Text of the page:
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HP Quietly Withdraws Document Router From the Market

Press release from the issuing company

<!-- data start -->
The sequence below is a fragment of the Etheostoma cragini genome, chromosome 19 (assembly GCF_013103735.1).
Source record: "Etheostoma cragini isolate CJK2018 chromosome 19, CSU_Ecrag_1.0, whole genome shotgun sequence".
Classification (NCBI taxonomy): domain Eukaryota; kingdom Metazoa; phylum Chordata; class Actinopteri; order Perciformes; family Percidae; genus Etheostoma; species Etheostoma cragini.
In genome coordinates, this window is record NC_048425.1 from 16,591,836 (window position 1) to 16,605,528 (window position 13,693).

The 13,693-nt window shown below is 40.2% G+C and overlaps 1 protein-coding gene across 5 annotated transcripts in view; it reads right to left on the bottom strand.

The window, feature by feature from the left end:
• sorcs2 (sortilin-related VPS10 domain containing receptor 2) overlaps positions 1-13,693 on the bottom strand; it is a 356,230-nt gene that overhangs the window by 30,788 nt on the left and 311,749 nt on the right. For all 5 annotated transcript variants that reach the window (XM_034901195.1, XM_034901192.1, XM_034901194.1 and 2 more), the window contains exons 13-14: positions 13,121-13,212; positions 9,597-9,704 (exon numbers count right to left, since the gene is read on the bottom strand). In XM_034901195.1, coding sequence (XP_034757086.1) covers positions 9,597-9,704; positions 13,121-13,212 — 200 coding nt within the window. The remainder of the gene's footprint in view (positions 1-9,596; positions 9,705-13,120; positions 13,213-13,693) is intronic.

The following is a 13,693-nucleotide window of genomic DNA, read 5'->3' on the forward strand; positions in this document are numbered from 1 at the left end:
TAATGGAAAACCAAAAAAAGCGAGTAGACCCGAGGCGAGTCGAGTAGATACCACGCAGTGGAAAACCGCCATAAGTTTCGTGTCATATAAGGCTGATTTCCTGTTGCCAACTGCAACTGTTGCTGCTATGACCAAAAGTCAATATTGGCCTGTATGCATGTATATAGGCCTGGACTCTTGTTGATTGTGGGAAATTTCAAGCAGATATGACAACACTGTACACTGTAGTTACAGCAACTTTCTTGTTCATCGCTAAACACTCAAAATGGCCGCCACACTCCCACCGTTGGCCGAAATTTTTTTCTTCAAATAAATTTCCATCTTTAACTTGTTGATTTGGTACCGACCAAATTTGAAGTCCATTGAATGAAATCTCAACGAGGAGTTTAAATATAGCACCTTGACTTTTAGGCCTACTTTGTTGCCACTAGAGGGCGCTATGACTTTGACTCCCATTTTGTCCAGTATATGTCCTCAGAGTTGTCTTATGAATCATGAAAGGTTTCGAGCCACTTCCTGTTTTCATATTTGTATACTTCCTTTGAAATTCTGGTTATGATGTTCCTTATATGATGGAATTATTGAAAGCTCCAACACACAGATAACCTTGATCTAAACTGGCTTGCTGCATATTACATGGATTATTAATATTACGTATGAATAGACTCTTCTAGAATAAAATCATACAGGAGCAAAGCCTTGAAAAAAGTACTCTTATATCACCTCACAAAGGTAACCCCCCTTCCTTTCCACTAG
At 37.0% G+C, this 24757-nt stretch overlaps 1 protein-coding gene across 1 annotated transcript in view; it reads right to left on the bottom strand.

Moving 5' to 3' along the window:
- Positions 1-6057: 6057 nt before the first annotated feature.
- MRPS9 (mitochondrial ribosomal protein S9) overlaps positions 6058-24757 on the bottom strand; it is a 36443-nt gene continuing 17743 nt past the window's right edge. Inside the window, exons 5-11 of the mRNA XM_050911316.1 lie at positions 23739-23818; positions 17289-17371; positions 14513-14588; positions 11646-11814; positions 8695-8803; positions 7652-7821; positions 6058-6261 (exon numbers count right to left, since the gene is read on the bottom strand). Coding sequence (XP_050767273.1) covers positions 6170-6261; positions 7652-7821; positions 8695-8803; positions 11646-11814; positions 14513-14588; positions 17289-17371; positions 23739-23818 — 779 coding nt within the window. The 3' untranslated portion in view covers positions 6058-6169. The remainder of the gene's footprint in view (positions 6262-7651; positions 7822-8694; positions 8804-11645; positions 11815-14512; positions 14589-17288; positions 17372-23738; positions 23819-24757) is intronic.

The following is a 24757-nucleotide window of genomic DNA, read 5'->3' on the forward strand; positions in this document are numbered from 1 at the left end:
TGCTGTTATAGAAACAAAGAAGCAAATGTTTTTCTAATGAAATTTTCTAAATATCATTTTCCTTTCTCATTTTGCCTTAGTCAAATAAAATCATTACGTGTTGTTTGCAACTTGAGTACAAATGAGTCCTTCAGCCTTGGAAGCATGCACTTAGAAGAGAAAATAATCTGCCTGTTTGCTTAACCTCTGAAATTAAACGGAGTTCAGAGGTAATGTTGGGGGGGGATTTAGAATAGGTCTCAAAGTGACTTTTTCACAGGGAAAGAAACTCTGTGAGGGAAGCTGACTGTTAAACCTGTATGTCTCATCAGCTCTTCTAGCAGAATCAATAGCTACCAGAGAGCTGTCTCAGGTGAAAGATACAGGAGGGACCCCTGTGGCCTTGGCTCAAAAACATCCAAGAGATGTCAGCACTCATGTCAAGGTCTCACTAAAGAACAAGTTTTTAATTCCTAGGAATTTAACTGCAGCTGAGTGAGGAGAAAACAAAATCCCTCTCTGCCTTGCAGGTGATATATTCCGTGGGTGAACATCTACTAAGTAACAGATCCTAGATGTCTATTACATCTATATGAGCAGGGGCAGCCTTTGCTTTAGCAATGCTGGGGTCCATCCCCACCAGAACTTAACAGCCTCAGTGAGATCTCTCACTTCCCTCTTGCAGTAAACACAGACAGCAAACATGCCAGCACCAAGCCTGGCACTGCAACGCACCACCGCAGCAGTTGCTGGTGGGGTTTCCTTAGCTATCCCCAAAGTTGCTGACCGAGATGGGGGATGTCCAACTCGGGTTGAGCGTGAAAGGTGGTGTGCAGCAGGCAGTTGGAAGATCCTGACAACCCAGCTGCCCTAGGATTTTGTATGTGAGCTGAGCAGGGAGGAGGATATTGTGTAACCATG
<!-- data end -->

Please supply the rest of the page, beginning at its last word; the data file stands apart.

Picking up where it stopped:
According to The Gartner Group, Hewlett-Packard (HP) has stopped selling a bundled version of the distributed output management (DOM) software from its subsidiary Dazel. HP will help customers buy and implement the software separately, but they could end up paying more. On 1 August 2001, HP decided to withdraw the Document Router — i.e., software from Dazel bundled on an appliance platform — from the market. HP made no formal announcement, but says it has alerted its Document Router customers and channel partners. First Take Having recently announced that it will lay off up to 6,000 workers, HP tried to minimize bad press by not formally announcing the withdrawal of Document Router. HP began offering the product in 2000 in response to the relatively high prices of Dazel's unbundled product, Output Server. Now HP has dropped the Router because the product had lower demand than other products (e.g., HP Print Server Appliance) and HP faced some tough choices. HP originally targeted the midmarket to gain share, but Gartner observed large enterprises considering these routers rather than buying Dazel's Output Server software separately. Gartner believes that the Document Router in effect lowered the profit margin for Dazel without a compensatory rise in sales volume. HP had also underestimated the cost and time required to integrate the Document Router in midrange environments. Finally, the economic slowdown reduced the resources that HP and its partners could commit to this product, and HP had to divert scarce R&D resources back to the core product. Nevertheless, HP did not make this decision easily. It must take back inventory from its channel partners, and it will give money back to Document Router customers or convert them to Dazel Output Server. The latter move raises pricing concerns as HP's decision about the Router means that the vendor has not yet addressed the high pricing structure for Dazel's software two years after acquiring the company (see Research Note E-08-5793 "HP Acquires Dazel: Bold but Necessary Move"). Document Router customers could end up paying more (although HP says they will receive software similar to the Document Router). Enterprises evaluating the Document Router should stop doing so as HP no longer sells it. Document Router customers should discuss remedies with HP, including a refund or replacement of the Router with standard Dazel software. Because Document Router will have limited support, customers should cut their losses and move to Output Server or more competitively priced DOM products (e.g., IBM's InfoPrint Server and Macro4's Columbus for Output Management).

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